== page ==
Getting the handle into shape with a 60 grit belt. Working the top and bottom of the handle. If you have variable speed, set your belt speed slow, otherwise your shop could be filling with smoke. I like to run at about 1200 FPS.
If the belt clogs up with certain material such as oily woods, using a rubber belt cleaner frequently will help. I have found these to be a great extender of belt life.
The tops and bottoms are close to the tang.
Now starting the rounding to produce a shape that flows from the front bolster to the rear. You could use a rasp, files, sander or whatever you have to remove the scale material at this stage. The secret is to always keep the scales higher than the bolsters.
The handle is still pretty rough looking, but the basic shape is emerging.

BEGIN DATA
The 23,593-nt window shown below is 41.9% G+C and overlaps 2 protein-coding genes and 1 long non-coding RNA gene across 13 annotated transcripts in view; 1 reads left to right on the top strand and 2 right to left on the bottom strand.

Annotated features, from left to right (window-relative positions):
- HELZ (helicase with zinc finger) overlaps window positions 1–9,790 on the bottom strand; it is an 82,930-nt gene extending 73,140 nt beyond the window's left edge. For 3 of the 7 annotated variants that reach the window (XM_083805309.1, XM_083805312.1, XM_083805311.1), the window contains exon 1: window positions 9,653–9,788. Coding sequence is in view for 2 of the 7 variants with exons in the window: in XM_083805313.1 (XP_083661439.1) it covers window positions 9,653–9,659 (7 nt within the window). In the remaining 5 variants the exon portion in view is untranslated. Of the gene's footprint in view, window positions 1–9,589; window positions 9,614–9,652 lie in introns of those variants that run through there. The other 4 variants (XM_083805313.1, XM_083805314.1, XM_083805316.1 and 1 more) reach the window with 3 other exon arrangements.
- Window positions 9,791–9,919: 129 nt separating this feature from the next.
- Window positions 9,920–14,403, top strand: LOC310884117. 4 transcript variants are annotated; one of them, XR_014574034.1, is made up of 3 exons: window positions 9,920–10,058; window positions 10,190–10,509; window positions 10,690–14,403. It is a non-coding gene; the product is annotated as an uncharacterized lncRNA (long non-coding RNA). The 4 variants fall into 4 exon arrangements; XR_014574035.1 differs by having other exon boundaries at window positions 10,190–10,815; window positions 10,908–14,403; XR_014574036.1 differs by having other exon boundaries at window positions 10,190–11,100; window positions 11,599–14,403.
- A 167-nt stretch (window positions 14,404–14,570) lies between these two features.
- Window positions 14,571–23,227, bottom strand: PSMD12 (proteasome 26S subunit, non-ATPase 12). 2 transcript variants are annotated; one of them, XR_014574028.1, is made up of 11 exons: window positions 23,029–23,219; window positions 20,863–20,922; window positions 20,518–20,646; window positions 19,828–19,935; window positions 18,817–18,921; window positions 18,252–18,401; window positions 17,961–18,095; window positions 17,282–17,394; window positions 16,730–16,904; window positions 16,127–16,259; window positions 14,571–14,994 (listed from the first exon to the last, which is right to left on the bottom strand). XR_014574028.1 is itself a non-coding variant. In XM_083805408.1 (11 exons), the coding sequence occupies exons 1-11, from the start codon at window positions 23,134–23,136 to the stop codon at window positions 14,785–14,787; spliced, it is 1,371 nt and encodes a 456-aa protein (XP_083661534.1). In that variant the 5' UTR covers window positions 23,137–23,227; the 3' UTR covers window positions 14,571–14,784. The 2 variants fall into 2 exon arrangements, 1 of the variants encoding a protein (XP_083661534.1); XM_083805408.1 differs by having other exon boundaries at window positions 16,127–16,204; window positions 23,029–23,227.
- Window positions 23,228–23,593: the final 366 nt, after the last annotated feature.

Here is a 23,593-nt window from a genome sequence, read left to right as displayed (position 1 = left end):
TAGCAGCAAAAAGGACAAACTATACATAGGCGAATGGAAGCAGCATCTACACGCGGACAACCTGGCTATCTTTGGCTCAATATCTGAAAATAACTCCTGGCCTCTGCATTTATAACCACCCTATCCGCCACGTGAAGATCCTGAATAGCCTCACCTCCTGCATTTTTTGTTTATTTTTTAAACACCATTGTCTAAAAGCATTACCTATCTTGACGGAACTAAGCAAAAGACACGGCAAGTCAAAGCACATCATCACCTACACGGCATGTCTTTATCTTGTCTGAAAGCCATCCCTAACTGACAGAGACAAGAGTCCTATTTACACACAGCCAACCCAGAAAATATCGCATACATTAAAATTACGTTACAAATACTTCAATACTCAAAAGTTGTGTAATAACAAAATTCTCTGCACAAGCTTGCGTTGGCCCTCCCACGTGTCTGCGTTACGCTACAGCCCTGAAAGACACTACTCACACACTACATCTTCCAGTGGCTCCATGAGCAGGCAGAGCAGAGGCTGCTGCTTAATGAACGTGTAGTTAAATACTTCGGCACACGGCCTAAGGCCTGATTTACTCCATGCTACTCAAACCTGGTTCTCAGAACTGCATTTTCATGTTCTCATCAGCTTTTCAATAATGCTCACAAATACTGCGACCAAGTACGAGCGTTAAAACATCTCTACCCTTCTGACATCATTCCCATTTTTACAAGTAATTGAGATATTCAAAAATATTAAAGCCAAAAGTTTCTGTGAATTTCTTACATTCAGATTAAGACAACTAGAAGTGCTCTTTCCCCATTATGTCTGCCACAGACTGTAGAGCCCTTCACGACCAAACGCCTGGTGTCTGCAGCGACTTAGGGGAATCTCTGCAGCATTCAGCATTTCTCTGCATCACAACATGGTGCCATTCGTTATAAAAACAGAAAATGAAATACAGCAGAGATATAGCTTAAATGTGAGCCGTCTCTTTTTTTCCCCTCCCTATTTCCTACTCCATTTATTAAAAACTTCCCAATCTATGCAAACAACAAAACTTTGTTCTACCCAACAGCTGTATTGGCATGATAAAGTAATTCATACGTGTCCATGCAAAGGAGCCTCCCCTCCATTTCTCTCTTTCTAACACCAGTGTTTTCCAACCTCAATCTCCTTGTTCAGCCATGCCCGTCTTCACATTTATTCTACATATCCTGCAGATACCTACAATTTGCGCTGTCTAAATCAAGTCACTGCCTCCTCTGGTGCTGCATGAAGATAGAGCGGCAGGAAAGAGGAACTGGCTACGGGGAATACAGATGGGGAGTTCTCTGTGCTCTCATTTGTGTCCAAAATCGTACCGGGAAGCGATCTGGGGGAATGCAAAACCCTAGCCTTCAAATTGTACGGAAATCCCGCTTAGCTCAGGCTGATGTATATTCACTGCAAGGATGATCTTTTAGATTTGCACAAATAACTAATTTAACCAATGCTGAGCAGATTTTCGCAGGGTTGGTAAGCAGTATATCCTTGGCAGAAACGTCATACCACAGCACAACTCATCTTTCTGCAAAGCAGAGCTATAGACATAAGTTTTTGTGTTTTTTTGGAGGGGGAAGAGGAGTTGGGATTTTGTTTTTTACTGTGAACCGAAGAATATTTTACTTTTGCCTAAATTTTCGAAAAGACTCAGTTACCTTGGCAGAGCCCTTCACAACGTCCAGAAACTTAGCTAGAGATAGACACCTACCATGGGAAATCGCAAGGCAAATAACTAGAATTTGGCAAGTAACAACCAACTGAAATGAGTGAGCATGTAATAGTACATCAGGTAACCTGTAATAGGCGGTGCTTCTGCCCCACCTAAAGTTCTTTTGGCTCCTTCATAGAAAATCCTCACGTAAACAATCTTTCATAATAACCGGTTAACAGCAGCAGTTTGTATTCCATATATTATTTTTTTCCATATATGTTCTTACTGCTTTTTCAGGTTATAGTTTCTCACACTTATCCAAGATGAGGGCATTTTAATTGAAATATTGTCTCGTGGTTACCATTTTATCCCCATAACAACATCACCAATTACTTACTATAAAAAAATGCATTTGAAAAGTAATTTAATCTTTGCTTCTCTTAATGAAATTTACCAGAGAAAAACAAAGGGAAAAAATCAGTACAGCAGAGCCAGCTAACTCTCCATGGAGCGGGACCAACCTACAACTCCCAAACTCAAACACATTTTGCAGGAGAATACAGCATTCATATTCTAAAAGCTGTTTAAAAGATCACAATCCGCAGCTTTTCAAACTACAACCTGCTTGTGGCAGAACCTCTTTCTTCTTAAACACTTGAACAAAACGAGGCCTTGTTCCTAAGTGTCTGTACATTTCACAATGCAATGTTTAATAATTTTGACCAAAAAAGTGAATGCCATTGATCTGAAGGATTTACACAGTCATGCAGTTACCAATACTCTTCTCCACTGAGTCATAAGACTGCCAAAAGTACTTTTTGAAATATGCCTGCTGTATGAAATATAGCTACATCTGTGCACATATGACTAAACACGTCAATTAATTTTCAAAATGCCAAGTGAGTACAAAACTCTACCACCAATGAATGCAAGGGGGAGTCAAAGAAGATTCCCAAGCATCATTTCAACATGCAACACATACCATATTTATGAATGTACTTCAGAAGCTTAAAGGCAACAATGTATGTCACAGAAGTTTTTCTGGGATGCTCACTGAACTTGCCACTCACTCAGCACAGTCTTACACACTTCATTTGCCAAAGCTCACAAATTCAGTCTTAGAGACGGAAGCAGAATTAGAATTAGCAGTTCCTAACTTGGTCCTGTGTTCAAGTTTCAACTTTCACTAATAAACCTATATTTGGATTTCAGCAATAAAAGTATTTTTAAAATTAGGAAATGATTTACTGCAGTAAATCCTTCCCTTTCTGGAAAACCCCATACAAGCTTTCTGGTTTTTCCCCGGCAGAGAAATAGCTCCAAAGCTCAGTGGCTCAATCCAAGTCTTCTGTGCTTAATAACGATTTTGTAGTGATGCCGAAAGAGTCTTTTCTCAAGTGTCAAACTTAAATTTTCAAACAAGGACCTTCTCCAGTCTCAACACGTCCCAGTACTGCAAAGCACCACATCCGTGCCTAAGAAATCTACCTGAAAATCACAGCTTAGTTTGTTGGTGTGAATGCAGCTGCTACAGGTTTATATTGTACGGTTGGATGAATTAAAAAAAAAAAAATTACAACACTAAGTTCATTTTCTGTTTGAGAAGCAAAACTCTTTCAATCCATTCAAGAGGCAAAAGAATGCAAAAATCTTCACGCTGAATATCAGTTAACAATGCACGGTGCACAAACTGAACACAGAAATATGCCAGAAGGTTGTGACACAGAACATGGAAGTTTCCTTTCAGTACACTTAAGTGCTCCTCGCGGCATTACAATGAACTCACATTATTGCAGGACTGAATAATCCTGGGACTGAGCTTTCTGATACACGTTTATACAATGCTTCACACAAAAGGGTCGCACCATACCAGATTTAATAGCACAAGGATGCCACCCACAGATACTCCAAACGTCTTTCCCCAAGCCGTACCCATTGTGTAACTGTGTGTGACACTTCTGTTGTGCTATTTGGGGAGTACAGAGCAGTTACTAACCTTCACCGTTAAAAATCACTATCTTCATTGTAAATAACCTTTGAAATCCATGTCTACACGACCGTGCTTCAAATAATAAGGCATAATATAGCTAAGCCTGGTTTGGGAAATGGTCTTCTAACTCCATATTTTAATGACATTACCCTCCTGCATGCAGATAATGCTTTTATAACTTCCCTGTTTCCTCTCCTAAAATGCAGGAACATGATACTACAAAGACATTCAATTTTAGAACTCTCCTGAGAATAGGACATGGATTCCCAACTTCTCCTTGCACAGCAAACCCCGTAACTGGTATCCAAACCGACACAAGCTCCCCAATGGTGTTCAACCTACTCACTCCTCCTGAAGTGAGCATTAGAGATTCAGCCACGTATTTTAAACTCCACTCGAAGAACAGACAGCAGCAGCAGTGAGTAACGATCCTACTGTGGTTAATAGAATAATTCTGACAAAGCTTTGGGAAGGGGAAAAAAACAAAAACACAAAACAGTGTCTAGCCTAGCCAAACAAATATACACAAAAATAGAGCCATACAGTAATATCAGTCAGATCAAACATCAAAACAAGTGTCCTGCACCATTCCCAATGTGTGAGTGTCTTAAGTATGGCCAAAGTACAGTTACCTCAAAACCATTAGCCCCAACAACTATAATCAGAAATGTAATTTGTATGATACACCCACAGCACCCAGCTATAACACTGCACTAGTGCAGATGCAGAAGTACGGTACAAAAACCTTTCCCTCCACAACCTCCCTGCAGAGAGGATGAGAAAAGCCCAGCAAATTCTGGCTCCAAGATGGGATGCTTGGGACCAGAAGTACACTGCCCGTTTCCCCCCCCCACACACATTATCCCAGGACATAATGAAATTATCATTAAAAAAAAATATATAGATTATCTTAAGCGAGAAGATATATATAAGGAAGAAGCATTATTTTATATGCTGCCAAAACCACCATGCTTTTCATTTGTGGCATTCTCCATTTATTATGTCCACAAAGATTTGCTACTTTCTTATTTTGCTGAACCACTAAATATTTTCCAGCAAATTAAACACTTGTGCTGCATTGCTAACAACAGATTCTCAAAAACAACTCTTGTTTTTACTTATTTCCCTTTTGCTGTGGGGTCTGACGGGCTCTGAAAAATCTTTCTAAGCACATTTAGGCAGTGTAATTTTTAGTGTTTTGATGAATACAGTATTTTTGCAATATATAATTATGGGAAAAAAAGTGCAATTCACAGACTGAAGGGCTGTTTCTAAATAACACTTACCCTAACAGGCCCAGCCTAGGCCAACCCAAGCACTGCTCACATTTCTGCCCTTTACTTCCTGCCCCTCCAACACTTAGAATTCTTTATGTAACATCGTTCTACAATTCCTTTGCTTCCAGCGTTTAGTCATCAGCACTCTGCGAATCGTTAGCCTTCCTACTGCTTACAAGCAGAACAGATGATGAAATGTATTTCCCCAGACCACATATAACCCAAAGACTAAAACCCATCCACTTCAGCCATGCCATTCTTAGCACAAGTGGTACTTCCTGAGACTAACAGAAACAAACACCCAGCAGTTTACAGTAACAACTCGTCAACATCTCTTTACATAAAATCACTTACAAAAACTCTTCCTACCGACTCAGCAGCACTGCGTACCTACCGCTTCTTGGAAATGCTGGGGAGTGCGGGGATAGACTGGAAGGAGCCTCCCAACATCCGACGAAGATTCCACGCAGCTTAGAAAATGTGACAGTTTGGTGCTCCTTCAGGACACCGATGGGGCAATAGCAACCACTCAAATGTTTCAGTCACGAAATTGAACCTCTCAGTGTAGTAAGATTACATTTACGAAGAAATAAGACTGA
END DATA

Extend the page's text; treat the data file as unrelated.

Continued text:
Now up to the 120 grit belt and some more gentle sanding. For this knife (as there both front and rear bolsters) I use a block of wood and sandpaper running longwise and in contact with the two bolsters.
After sanding up to 400 grit I gave the handle a quick buff with some green polishing compound. I then cleaned with windex and did a little clean up around the bolsters where the epoxy smeared a little on to the blade. Acetone on a small paint brush cleans this up well and looks pro.
Here are some photos of the knife after finishing the handle.